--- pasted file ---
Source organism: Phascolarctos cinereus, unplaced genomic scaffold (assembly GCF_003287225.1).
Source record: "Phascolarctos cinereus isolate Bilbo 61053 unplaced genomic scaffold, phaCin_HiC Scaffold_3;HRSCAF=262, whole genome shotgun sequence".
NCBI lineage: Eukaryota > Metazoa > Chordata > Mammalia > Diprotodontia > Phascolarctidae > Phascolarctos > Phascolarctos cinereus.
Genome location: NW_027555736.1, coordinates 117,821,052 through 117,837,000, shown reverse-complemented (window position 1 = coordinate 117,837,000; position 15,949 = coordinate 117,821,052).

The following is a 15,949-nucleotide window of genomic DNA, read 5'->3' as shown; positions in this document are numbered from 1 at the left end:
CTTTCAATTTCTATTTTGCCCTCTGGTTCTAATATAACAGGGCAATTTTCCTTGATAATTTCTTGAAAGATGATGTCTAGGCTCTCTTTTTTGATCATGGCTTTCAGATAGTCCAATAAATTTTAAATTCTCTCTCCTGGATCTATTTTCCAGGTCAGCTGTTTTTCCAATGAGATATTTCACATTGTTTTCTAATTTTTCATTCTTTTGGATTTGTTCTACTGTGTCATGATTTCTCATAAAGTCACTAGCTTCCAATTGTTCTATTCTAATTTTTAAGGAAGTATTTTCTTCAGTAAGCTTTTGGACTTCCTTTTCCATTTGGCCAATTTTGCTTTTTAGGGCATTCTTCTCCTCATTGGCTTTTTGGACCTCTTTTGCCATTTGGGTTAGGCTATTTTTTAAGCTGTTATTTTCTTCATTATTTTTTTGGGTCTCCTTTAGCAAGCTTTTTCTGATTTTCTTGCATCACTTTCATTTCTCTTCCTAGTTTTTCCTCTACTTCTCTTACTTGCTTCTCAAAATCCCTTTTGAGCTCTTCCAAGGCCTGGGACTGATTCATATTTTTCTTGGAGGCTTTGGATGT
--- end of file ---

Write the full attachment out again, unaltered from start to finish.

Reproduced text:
Source organism: Phascolarctos cinereus, unplaced genomic scaffold (assembly GCF_003287225.1).
Source record: "Phascolarctos cinereus isolate Bilbo 61053 unplaced genomic scaffold, phaCin_HiC Scaffold_3;HRSCAF=262, whole genome shotgun sequence".
NCBI lineage: Eukaryota > Metazoa > Chordata > Mammalia > Diprotodontia > Phascolarctidae > Phascolarctos > Phascolarctos cinereus.
Genome location: NW_027555736.1, coordinates 117,821,052 through 117,837,000, shown reverse-complemented (window position 1 = coordinate 117,837,000; position 15,949 = coordinate 117,821,052).

The following is a 15,949-nucleotide window of genomic DNA, read 5'->3' as shown; positions in this document are numbered from 1 at the left end:
CTTTCAATTTCTATTTTGCCCTCTGGTTCTAATATAACAGGGCAATTTTCCTTGATAATTTCTTGAAAGATGATGTCTAGGCTCTCTTTTTTGATCATGGCTTTCAGATAGTCCAATAAATTTTAAATTCTCTCTCCTGGATCTATTTTCCAGGTCAGCTGTTTTTCCAATGAGATATTTCACATTGTTTTCTAATTTTTCATTCTTTTGGATTTGTTCTACTGTGTCATGATTTCTCATAAAGTCACTAGCTTCCAATTGTTCTATTCTAATTTTTAAGGAAGTATTTTCTTCAGTAAGCTTTTGGACTTCCTTTTCCATTTGGCCAATTTTGCTTTTTAGGGCATTCTTCTCCTCATTGGCTTTTTGGACCTCTTTTGCCATTTGGGTTAGGCTATTTTTTAAGCTGTTATTTTCTTCATTATTTTTTTGGGTCTCCTTTAGCAAGCTTTTTCTGATTTTCTTGCATCACTTTCATTTCTCTTCCTAGTTTTTCCTCTACTTCTCTTACTTGCTTCTCAAAATCCCTTTTGAGCTCTTCCAAGGCCTGGGACTGATTCATATTTTTCTTGGAGGCTTTGGATGT